Fungal spores and conidia are the major components of total airspora in the tropical Asia environment, and their sensitization patterns are often associated with allergic diseases such as asthma, allergic rhinitis (AR), and atopic dermatitis. Hence, we recruited a cross-sectional cohort of 9223 Singapore/Malaysia Chinese adults and assessed their sensitization against Curvularia lunata allergen using the skin prick test approach. A subset of this cohort (n = 254) was also screened for specific Immunoglobulin E (sIgE) titers against a panel of 11 fungal allergens. We found significant association of Curvularia lunata sensitization with the risk of asthma (OR = 1.66, 95% CI: 1.17-2.33; p = 0.00391) and AR (OR = 1.69, 95% CI: 1.18-2.41; p = 0.00396). Among asthmatic patients (n = 1680), Curvularia lunata sensitization also increased frequencies of wheezing symptoms (OR = 1.81, 95% CI: 1.05-2.96; p = 0.0239), general practitioner/specialist visits (OR = 2.37, 95% CI: 1.13-4.61; p = 0.0157), and other asthma-related exacerbation events (OR = 2.14, 95% CI: 1.04-4.10; p = 0.0289). In our serum cohort, sensitization to Aspergillus spp. was the most common fungal sensitization, with 23.6% (n = 60) had a class 3 and above sensitization (positive sensitization; sIgE titers of > 3.5 kU/L) against this allergen. Increasing sIgE titer against Aspergillus spp. was also correlated with increased AR risk and AR-related symptoms. In conclusion, our findings emphasize an important role of fungal sensitization in the manifestations of asthma and AR in the Southeast Asian Chinese population.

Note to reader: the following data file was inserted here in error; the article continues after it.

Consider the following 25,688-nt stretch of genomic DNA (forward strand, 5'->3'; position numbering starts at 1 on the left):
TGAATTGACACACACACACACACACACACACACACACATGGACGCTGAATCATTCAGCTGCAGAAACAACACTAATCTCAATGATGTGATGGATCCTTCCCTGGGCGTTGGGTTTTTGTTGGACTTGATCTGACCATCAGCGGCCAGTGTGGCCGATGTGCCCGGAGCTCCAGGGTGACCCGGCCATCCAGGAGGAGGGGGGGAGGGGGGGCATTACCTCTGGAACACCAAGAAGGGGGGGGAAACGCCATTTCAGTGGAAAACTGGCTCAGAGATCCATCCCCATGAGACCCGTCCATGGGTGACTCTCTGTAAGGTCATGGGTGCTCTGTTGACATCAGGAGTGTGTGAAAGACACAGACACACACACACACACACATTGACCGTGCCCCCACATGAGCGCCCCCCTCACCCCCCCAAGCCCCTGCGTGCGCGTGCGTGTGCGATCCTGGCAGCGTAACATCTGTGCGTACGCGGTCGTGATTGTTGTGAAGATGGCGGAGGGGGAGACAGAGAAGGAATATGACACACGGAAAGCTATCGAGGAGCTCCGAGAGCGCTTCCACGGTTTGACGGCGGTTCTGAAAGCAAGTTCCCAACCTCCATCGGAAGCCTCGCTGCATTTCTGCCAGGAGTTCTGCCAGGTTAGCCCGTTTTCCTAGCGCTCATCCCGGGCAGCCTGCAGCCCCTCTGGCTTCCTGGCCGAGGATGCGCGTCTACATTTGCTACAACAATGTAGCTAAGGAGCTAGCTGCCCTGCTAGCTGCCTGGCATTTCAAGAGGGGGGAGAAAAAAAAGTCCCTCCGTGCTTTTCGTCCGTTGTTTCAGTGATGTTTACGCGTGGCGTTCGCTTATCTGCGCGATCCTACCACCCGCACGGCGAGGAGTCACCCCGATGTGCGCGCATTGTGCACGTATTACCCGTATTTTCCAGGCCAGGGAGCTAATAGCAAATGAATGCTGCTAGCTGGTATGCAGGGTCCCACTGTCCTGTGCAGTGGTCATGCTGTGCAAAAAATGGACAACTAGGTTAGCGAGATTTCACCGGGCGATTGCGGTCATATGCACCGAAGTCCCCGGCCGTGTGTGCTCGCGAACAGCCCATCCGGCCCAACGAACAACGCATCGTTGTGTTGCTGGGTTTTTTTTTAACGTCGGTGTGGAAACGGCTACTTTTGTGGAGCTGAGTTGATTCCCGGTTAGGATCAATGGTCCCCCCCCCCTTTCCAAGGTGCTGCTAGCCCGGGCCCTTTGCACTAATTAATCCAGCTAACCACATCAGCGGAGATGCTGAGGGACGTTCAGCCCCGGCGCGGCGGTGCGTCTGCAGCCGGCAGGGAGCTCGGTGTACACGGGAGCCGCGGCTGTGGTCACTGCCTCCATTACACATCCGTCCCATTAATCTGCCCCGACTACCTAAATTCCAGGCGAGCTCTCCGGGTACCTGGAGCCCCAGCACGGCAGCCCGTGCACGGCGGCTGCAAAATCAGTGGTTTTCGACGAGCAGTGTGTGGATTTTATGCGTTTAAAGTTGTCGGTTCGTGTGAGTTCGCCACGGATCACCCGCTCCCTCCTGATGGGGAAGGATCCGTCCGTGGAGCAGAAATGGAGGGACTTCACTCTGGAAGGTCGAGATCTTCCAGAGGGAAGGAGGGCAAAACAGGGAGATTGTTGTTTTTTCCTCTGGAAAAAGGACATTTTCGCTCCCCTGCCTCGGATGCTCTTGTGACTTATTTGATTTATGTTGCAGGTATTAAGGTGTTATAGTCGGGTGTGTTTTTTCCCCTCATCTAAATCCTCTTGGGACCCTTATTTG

Keywords: Allergy; Aspergillus; Curvularia; Fungi; Sensitization.
© 2021. The Author(s).